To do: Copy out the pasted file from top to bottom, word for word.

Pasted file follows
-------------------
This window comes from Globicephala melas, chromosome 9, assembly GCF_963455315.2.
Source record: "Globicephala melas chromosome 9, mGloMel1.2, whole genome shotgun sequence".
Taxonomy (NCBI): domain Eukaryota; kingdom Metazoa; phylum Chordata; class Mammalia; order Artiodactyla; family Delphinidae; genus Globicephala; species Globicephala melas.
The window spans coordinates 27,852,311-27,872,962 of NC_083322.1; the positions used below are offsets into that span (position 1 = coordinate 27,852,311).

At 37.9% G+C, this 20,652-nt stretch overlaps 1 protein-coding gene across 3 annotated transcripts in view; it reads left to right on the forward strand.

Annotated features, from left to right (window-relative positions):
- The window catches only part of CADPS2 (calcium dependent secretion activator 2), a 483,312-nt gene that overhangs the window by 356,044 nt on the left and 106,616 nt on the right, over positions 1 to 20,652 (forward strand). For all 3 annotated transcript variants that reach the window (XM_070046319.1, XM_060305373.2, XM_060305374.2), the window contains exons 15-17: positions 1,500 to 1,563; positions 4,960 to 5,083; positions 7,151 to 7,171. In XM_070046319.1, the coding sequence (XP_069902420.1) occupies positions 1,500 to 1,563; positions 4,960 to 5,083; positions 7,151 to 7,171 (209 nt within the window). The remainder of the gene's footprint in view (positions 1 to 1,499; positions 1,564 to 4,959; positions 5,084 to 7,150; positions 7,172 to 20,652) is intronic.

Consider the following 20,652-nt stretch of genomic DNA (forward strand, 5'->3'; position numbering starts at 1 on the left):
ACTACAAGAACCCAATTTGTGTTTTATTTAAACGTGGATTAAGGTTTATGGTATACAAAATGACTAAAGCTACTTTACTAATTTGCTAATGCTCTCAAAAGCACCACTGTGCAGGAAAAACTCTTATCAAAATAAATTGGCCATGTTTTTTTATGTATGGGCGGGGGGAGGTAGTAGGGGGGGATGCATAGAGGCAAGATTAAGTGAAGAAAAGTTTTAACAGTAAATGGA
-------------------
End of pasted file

This window comes from Globicephala melas, chromosome 9, assembly GCF_963455315.2.
Source record: "Globicephala melas chromosome 9, mGloMel1.2, whole genome shotgun sequence".
Taxonomy (NCBI): domain Eukaryota; kingdom Metazoa; phylum Chordata; class Mammalia; order Artiodactyla; family Delphinidae; genus Globicephala; species Globicephala melas.
The window spans coordinates 27,852,311-27,872,962 of NC_083322.1; the positions used below are offsets into that span (position 1 = coordinate 27,852,311).

At 37.9% G+C, this 20,652-nt stretch overlaps 1 protein-coding gene across 3 annotated transcripts in view; it reads left to right on the forward strand.

Annotated features, from left to right (window-relative positions):
- The window catches only part of CADPS2 (calcium dependent secretion activator 2), a 483,312-nt gene that overhangs the window by 356,044 nt on the left and 106,616 nt on the right, over positions 1 to 20,652 (forward strand). For all 3 annotated transcript variants that reach the window (XM_070046319.1, XM_060305373.2, XM_060305374.2), the window contains exons 15-17: positions 1,500 to 1,563; positions 4,960 to 5,083; positions 7,151 to 7,171. In XM_070046319.1, the coding sequence (XP_069902420.1) occupies positions 1,500 to 1,563; positions 4,960 to 5,083; positions 7,151 to 7,171 (209 nt within the window). The remainder of the gene's footprint in view (positions 1 to 1,499; positions 1,564 to 4,959; positions 5,084 to 7,150; positions 7,172 to 20,652) is intronic.

Consider the following 20,652-nt stretch of genomic DNA (forward strand, 5'->3'; position numbering starts at 1 on the left):
ACTACAAGAACCCAATTTGTGTTTTATTTAAACGTGGATTAAGGTTTATGGTATACAAAATGACTAAAGCTACTTTACTAATTTGCTAATGCTCTCAAAAGCACCACTGTGCAGGAAAAACTCTTATCAAAATAAATTGGCCATGTTTTTTTATGTATGGGCGGGGGGAGGTAGTAGGGGGGGATGCATAGAGGCAAGATTAAGTGAAGAAAAGTTTTAACAGTAAATGGA